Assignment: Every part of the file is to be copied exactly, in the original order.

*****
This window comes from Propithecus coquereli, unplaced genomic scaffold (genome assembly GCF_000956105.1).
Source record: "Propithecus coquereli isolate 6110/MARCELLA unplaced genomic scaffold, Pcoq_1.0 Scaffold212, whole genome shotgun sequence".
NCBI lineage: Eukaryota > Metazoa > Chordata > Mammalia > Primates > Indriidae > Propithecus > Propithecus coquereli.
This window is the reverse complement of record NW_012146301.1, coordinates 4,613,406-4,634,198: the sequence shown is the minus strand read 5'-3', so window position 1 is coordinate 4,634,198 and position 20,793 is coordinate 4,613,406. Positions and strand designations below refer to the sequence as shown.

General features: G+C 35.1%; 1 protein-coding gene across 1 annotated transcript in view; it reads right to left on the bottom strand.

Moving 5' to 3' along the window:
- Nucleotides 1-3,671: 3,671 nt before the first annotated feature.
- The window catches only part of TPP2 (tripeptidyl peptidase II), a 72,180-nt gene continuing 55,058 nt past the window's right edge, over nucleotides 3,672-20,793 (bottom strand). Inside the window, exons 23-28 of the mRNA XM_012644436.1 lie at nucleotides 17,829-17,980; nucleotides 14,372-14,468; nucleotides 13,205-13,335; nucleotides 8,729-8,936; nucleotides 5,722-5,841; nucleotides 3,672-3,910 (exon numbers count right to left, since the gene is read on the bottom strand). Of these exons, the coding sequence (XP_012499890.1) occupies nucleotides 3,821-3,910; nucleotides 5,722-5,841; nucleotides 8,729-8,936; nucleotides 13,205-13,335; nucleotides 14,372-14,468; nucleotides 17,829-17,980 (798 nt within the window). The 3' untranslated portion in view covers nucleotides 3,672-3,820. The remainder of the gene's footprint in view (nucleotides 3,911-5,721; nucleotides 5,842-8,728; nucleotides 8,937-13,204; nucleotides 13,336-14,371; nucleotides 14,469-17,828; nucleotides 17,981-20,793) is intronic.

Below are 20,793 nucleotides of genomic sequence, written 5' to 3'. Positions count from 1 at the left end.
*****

This window comes from Propithecus coquereli, unplaced genomic scaffold (genome assembly GCF_000956105.1).
Source record: "Propithecus coquereli isolate 6110/MARCELLA unplaced genomic scaffold, Pcoq_1.0 Scaffold212, whole genome shotgun sequence".
NCBI lineage: Eukaryota > Metazoa > Chordata > Mammalia > Primates > Indriidae > Propithecus > Propithecus coquereli.
This window is the reverse complement of record NW_012146301.1, coordinates 4,613,406-4,634,198: the sequence shown is the minus strand read 5'-3', so window position 1 is coordinate 4,634,198 and position 20,793 is coordinate 4,613,406. Positions and strand designations below refer to the sequence as shown.

General features: G+C 35.1%; 1 protein-coding gene across 1 annotated transcript in view; it reads right to left on the bottom strand.

Moving 5' to 3' along the window:
- Nucleotides 1-3,671: 3,671 nt before the first annotated feature.
- The window catches only part of TPP2 (tripeptidyl peptidase II), a 72,180-nt gene continuing 55,058 nt past the window's right edge, over nucleotides 3,672-20,793 (bottom strand). Inside the window, exons 23-28 of the mRNA XM_012644436.1 lie at nucleotides 17,829-17,980; nucleotides 14,372-14,468; nucleotides 13,205-13,335; nucleotides 8,729-8,936; nucleotides 5,722-5,841; nucleotides 3,672-3,910 (exon numbers count right to left, since the gene is read on the bottom strand). Of these exons, the coding sequence (XP_012499890.1) occupies nucleotides 3,821-3,910; nucleotides 5,722-5,841; nucleotides 8,729-8,936; nucleotides 13,205-13,335; nucleotides 14,372-14,468; nucleotides 17,829-17,980 (798 nt within the window). The 3' untranslated portion in view covers nucleotides 3,672-3,820. The remainder of the gene's footprint in view (nucleotides 3,911-5,721; nucleotides 5,842-8,728; nucleotides 8,937-13,204; nucleotides 13,336-14,371; nucleotides 14,469-17,828; nucleotides 17,981-20,793) is intronic.

Below are 20,793 nucleotides of genomic sequence, written 5' to 3'. Positions count from 1 at the left end.